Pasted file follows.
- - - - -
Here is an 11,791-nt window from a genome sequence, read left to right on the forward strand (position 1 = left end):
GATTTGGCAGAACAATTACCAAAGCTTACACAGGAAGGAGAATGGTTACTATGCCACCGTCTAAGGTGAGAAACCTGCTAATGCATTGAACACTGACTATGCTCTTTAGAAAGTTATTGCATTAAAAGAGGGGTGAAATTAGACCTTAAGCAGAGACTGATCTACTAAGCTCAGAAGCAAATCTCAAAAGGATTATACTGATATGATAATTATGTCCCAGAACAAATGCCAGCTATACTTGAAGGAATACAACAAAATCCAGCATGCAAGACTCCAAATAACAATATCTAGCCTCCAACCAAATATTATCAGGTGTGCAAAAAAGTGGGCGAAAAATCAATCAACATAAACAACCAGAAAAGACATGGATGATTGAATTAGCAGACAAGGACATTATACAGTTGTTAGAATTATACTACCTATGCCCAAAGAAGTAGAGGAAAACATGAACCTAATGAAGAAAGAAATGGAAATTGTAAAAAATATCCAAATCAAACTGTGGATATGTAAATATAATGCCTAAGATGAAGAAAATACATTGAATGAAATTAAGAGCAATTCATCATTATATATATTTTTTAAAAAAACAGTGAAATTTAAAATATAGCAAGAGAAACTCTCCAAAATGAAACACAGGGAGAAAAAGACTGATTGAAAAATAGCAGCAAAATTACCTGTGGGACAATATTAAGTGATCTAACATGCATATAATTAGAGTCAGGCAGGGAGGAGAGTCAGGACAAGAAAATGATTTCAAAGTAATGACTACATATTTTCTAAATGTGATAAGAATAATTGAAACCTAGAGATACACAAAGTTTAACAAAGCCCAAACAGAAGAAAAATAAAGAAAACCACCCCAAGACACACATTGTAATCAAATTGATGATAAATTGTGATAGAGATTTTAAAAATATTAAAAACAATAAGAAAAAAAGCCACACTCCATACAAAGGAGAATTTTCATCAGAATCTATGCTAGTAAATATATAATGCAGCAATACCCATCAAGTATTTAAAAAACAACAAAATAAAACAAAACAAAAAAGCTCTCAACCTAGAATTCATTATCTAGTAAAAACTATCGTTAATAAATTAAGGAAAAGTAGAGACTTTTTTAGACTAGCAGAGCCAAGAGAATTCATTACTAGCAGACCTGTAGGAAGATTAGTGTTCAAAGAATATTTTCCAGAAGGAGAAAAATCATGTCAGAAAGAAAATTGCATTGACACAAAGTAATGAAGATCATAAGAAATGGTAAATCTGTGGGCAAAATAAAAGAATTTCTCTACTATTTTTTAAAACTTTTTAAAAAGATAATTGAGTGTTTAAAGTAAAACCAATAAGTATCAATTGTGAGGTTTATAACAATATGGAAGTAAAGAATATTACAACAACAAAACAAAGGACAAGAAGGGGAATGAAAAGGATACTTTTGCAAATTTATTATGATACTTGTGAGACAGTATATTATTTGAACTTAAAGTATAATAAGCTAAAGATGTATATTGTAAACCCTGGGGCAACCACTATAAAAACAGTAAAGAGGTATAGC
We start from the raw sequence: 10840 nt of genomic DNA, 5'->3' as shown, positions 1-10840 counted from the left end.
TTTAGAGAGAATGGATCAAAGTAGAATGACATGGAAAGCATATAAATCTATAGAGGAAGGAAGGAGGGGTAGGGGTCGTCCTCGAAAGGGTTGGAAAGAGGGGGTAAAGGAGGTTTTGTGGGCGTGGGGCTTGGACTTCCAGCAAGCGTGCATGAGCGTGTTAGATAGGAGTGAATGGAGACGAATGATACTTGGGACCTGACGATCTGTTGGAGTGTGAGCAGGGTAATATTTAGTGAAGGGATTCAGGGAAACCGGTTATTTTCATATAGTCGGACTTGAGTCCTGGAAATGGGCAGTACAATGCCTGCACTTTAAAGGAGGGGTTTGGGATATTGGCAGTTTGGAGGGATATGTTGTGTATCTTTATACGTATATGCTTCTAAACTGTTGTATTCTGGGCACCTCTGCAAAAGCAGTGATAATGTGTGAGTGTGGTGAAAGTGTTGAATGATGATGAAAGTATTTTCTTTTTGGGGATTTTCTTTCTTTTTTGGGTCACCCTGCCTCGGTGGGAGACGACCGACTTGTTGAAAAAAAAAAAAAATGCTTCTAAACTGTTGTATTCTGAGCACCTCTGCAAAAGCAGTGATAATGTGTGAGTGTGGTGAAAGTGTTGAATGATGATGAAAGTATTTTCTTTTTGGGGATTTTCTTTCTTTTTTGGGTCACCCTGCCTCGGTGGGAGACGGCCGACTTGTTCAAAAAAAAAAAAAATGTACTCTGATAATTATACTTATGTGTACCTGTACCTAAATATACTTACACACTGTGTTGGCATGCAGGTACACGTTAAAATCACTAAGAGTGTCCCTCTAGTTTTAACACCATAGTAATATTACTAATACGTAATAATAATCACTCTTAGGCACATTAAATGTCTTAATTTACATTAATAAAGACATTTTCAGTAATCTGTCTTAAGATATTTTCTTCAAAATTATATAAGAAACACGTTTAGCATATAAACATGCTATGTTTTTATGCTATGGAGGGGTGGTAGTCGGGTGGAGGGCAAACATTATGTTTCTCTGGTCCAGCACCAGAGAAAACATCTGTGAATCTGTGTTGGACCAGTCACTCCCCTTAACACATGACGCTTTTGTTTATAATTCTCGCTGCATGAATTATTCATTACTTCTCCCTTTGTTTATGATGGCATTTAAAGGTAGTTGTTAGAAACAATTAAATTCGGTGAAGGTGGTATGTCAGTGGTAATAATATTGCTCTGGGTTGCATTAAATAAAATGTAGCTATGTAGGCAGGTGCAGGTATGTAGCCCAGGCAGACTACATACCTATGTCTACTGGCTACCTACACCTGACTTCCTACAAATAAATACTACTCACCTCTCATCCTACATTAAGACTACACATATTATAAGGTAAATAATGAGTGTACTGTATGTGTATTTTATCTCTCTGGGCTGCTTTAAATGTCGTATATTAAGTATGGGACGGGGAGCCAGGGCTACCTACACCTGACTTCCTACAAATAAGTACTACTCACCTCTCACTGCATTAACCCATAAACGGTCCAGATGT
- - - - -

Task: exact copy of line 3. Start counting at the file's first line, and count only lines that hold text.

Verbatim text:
We start from the raw sequence: 10840 nt of genomic DNA, 5'->3' as shown, positions 1-10840 counted from the left end.